On Saturday, Orange County’s residents lost one of it’s strongest voices against discrimination, intolerance and injustice. Amin David was one of the nicest, caring soft spoken gentleman I have ever had the pleasure of calling my friend.
I wasn’t his only friend, if you met him, he was your friend. If you were a victim of hate, discrimination or intolerance, he was your friend.
He was kind, caring, funny, devoted to his family and friends. His friendship knew no bounds. If you were in need, he was there. I will miss his passionate voice whenever hate reared it’s ugly head. I will miss the sweet gentleman he was.
Rest in peace my friend,
Becky Esparza, on behalf of OC Human Relations Commission

ANAHEIM – Amin David, known for decades as one of the most unapologetic activists for Latinos and other marginalized communities in Orange County, died the night of May 21, 2016 in his Anaheim home after battling lymphoma. He was 83.

“Our beloved Dad is now in heaven, resting in peace. After a couple hours of restlessness, he unexpectedly crossed over last night at about 10:45 pm.,” a family member wrote Sunday in a Facebook page titled “Amin David’s Journey to Wholeness.”

Within a few hours of the announcement, dozens on the social network wrote their condolences and appreciation for his contributions to the county.

David, who moved to California from Chihuahua, Mexico, became a U.S. citizen and in 1978 took leadership in founding the group Los Amigos of Orange County, born out of a struggle between the community and police in Anaheim.

With the motto “Nos gusta ayudar,” Spanish for “We like to help,” Los Amigos has continued to tackle issues including education, civil rights, public safety, government transparency and arts and culture.

Last August, David told the Orange County Register that Los Amigos’ biggest accomplishment was, “We’ve punctured the shield of the police department.”

Connecting with law enforcement to change the way police treat Latinos, the homeless and poor, David added, is “making sure regular people have a voice.”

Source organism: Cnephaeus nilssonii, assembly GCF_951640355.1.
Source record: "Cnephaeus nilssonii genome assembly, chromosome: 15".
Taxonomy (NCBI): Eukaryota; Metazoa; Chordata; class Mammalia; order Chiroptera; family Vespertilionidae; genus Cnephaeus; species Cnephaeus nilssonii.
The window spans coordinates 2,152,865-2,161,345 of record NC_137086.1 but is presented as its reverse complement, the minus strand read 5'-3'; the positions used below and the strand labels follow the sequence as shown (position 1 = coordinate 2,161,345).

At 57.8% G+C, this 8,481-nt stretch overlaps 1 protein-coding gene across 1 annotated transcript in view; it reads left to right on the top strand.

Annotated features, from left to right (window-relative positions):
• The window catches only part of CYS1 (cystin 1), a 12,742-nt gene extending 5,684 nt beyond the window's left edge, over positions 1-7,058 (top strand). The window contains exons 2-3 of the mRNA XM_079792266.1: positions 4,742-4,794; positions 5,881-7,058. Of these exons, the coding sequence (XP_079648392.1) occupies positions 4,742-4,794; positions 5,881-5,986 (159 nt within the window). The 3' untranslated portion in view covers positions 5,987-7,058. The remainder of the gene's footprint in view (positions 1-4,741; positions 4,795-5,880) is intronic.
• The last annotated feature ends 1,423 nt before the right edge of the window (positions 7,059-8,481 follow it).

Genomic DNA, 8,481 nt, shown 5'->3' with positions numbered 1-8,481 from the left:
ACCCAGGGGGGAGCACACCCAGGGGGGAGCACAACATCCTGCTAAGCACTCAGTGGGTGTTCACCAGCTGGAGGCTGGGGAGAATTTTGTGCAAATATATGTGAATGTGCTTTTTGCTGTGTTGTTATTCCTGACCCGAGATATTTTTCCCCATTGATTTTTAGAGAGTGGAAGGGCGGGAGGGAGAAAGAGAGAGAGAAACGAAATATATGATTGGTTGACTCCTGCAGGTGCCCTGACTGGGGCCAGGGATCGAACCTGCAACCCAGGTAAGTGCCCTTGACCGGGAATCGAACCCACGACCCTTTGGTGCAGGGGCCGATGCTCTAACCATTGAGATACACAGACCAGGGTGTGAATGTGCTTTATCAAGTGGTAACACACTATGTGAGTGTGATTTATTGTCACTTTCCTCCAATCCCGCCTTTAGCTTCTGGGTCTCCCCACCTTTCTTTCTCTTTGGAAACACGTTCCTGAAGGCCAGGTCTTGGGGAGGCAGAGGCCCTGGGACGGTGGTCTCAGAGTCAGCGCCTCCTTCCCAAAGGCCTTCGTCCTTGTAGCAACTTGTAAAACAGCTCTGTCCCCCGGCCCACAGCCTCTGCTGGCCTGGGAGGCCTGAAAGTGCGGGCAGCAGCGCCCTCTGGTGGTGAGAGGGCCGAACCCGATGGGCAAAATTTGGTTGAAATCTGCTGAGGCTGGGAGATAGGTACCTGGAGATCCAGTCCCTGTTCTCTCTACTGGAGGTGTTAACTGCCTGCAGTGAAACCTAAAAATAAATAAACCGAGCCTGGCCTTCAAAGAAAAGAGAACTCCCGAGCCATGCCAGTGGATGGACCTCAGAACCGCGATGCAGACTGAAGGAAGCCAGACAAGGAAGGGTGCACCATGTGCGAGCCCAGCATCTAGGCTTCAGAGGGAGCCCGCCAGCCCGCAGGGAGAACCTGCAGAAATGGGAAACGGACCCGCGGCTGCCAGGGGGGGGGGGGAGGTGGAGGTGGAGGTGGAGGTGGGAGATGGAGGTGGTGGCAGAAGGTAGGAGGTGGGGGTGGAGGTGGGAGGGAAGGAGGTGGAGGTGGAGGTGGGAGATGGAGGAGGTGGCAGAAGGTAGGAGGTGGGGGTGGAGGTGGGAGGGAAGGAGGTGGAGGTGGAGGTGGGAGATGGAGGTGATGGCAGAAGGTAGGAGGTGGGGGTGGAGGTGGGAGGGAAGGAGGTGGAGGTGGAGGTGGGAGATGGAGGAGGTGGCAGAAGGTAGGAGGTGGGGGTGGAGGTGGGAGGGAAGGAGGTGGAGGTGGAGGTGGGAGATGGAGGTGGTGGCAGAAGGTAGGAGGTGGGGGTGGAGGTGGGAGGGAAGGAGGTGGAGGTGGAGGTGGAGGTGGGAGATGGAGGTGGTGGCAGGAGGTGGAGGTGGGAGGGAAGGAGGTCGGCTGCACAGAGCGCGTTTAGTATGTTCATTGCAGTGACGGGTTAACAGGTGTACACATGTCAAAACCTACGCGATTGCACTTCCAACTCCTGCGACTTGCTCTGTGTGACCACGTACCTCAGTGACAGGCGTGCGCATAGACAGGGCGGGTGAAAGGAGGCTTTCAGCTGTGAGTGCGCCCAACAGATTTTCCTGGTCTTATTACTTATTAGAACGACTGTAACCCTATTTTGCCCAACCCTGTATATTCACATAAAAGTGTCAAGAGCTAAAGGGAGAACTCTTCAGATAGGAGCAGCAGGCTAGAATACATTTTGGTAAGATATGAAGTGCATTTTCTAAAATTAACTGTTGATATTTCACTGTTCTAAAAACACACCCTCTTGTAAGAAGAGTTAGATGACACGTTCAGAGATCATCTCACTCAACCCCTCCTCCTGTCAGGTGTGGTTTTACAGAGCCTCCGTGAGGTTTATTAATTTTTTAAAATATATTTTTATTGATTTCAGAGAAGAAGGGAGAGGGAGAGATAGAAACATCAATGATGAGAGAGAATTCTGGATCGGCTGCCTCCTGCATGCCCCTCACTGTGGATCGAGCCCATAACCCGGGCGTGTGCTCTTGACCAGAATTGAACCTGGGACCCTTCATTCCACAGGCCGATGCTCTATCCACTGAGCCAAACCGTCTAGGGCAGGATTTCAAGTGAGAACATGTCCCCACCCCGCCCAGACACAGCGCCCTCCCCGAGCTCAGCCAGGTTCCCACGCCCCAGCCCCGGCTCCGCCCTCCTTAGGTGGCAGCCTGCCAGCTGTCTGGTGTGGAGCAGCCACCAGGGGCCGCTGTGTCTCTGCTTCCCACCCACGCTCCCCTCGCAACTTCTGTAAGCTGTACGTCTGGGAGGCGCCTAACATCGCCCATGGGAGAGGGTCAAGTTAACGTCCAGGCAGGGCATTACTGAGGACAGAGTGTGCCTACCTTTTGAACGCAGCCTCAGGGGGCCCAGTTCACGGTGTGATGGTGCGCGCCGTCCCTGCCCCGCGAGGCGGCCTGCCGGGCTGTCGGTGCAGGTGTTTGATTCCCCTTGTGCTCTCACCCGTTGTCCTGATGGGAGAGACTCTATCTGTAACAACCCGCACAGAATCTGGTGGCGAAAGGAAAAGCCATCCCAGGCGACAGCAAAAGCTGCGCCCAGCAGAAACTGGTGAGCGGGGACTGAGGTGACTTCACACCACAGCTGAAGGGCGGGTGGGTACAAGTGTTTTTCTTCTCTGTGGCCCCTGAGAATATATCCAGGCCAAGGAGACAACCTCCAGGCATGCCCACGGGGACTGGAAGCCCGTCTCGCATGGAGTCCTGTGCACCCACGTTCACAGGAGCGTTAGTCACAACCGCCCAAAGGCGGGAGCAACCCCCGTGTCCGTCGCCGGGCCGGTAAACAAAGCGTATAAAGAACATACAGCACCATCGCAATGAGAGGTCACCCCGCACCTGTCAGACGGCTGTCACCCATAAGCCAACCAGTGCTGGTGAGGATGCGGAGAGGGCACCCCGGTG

David served as president of Los Amigos until 2012, facilitating breakfast meetings every Wednesday at Jagerhaus Restaurant in Anaheim, where anyone needing help was invited to speak out and was heard and helped.

“The center core of what he did was around Latinos. They were just so marginalized in terms of voice and politics and space that he unapologetically stood up to assure that our communities had a voice and were heard,” said Jose Moreno, who has been Los Amigos president since 2012.

David took on issues in other communities countywide, like Islamophobia and anti-Semitism, and “became and always was a staunch advocate for human rights, period,” said Moreno, an associate professor of Chicano and Latino Studies and the department chair at Cal State Long Beach.

In 1971, David became the first chair of the Orange County Human Relations Commission and in 1977, the first Latino appointed to the Anaheim Planning Commission. The longtime Anaheim resident was a founding member of Orange County Communities Organized for Responsible Development and Orange County Community Housing Corporation and recently was an active member of the Anaheim police chief’s advisory board.

He also ran two successful plumbing and materials companies in Anaheim.

David was diagnosed with lymphoma in the fall, Moreno said.

He is survived by his wife and four children.

“You would be hard-pressed to find any corner of Orange County with communities that have been marginalized and targeted that would not know the name Amin David,” Moreno said.